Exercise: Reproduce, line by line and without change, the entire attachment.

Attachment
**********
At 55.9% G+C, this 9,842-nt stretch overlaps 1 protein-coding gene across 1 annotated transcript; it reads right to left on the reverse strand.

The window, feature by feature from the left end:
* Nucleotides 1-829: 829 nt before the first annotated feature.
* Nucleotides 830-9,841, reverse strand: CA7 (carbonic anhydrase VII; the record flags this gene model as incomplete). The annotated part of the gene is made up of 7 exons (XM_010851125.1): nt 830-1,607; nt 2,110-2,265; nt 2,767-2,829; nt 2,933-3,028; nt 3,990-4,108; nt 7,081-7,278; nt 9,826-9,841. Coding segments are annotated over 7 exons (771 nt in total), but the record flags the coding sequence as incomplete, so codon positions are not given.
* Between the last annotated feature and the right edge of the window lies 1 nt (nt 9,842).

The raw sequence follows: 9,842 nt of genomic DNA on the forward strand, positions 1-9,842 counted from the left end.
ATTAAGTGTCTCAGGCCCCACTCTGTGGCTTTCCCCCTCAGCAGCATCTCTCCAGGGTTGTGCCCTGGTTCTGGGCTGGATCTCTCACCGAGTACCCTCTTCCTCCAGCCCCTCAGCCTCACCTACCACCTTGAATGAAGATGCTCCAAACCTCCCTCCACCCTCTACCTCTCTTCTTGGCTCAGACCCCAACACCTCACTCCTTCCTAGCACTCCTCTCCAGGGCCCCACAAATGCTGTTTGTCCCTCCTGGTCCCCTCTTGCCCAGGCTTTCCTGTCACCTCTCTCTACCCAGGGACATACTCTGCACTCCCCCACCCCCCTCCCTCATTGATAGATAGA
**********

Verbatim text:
At 55.9% G+C, this 9,842-nt stretch overlaps 1 protein-coding gene across 1 annotated transcript; it reads right to left on the reverse strand.

The window, feature by feature from the left end:
* Nucleotides 1-829: 829 nt before the first annotated feature.
* Nucleotides 830-9,841, reverse strand: CA7 (carbonic anhydrase VII; the record flags this gene model as incomplete). The annotated part of the gene is made up of 7 exons (XM_010851125.1): nt 830-1,607; nt 2,110-2,265; nt 2,767-2,829; nt 2,933-3,028; nt 3,990-4,108; nt 7,081-7,278; nt 9,826-9,841. Coding segments are annotated over 7 exons (771 nt in total), but the record flags the coding sequence as incomplete, so codon positions are not given.
* Between the last annotated feature and the right edge of the window lies 1 nt (nt 9,842).

The raw sequence follows: 9,842 nt of genomic DNA on the forward strand, positions 1-9,842 counted from the left end.
ATTAAGTGTCTCAGGCCCCACTCTGTGGCTTTCCCCCTCAGCAGCATCTCTCCAGGGTTGTGCCCTGGTTCTGGGCTGGATCTCTCACCGAGTACCCTCTTCCTCCAGCCCCTCAGCCTCACCTACCACCTTGAATGAAGATGCTCCAAACCTCCCTCCACCCTCTACCTCTCTTCTTGGCTCAGACCCCAACACCTCACTCCTTCCTAGCACTCCTCTCCAGGGCCCCACAAATGCTGTTTGTCCCTCCTGGTCCCCTCTTGCCCAGGCTTTCCTGTCACCTCTCTCTACCCAGGGACATACTCTGCACTCCCCCACCCCCCTCCCTCATTGATAGATAGA